It is safer that a bad man should not be accused, than that he should be acquitted.
Those magistrates who can prevent crime, and do not, in effect encourage it.
Show me the prison, Show me the jail, Show me the prisoner whose life has gone stale. And I'll show you a young man with so many reasons why And there, but for fortune, go you or I.
It is better that ten guilty persons escape, than that one innocent suffer.
Care should be taken that the punishment does not exceed the guilt; and also that some men do not suffer for offenses for which others are not even indicted.
He had drawn many a thousand of these rations in prisons and camps, and though he'd never had an opportunity to weight them on scales, and although, being a man of timid nature, he knew no way of standing up for his rights, he, like every other prisoner, had discovered long ago that honest weight was never to be found in the bread-cutting. There was short weight in every ration. The only point was how short. So every day you took a look to soothe your soul - today, maybe, they haven't snitched any.
Fear can be like a prison. It is, however, a self made prison. Many are imprisoned by fear. No one else can liberate them from this prison. Others may inspire them but they must liberate themselves.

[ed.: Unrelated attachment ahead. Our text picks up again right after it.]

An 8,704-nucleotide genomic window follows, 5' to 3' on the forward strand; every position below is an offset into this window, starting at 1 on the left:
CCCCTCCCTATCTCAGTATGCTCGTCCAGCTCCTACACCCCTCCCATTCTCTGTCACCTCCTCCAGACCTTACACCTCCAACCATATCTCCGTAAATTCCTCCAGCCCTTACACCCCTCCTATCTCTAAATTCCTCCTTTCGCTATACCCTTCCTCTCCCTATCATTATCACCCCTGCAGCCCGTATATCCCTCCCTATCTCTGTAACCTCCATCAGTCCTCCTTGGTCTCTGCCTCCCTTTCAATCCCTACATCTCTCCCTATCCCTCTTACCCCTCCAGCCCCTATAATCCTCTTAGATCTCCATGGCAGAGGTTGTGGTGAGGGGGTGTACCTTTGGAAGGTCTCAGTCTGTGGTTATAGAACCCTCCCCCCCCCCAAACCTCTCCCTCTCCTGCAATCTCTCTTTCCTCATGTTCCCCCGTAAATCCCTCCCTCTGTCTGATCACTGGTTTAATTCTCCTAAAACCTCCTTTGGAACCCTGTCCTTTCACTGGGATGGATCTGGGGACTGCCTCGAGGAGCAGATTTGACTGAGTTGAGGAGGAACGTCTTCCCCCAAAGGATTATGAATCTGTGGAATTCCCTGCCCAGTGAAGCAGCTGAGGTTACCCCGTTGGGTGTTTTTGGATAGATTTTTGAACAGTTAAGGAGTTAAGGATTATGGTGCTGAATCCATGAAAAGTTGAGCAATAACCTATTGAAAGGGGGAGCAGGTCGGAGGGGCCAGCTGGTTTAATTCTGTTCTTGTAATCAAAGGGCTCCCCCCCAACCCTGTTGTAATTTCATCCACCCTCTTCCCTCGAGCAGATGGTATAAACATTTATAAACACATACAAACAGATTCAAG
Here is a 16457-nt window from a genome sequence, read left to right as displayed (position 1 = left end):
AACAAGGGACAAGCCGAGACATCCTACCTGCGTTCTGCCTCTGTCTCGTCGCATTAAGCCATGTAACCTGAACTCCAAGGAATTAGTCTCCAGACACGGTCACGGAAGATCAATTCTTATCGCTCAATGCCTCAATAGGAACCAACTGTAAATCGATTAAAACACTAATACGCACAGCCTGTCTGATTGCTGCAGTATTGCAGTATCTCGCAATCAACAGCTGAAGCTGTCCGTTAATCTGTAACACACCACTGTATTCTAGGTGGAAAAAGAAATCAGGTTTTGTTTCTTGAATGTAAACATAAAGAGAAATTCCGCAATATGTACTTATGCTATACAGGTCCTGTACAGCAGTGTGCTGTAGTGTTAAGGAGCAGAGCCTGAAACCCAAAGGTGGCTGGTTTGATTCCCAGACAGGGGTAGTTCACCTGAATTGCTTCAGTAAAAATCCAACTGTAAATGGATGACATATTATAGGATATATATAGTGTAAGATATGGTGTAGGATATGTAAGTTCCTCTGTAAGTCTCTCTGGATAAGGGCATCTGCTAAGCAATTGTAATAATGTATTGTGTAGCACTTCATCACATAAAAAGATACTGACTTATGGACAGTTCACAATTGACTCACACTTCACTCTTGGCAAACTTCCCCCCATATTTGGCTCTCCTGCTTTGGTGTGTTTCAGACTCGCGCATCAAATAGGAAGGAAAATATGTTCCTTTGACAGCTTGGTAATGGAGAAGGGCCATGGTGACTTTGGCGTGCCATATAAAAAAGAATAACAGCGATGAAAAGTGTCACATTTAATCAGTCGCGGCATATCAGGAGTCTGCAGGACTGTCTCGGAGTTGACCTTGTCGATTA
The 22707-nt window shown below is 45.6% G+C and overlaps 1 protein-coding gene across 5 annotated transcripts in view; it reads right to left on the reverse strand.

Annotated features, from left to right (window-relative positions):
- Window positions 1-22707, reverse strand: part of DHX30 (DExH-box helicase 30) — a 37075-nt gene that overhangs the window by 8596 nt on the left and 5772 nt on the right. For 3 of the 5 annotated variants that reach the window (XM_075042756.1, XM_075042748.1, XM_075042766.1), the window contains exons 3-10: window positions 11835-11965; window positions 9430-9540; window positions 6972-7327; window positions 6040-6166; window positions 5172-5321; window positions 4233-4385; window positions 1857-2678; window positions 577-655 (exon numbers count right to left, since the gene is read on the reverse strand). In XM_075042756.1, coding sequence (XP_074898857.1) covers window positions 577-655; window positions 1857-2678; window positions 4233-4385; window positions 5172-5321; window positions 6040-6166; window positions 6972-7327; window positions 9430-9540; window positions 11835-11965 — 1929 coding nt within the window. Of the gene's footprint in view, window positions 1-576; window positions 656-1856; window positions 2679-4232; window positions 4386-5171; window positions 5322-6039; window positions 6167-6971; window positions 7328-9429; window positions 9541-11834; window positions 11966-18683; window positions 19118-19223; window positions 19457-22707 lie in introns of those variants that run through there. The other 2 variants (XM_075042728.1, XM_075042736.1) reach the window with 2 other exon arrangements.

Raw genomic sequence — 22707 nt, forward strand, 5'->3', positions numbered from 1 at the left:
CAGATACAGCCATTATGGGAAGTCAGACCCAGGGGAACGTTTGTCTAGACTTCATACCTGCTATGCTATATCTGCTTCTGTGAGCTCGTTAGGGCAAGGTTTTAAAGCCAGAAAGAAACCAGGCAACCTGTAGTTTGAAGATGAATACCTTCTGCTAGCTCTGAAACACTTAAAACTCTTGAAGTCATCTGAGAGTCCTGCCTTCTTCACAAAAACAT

I know not whether laws be right, or whether laws be wrong; All that we know who lie in gaol is that the wall is strong; And that each day is like a year, a year whose days are long.
I can tell you this on a stack of Bibles: prisons are archaic, brutal, unregenerative, overcrowded hell holes where the inmates are treated like animals with absolutely not one humane thought given to what they are going to do once they are released. You're an animal in a cage and you're treated like one.
Mere factual innocence is no reason not to carry out a death sentence properly reached.
The world itself is but a large prison, out of which some are daily led to execution.
When you are younger you get blamed for crimes you never committed and when you're older you begin to get credit for virtues you never possessed. It evens itself out.
Women have worked hard; starved in prison; given of their time and lives that we might sit in the House of Commons and take part in the legislating of this country.
Fast closed with double grills And triple gates–the cell To wicked souls is hell; But to a mind that's innocent 'Tis only iron, wood and stone.
We who live in prison, and in whose lives there is no event but sorrow, have to measure time by throbs of pain, and the record of bitter moments.
Here the great art lies, to discern in what the law is to be to restraint and punishment, and in what things persuasion only is to work.
The object of punishment is prevention from evil; it never can be made impulsive to good.
Definition, rationality, and structure are ways of seeing, but they become prisons when they blank out other ways of seeing.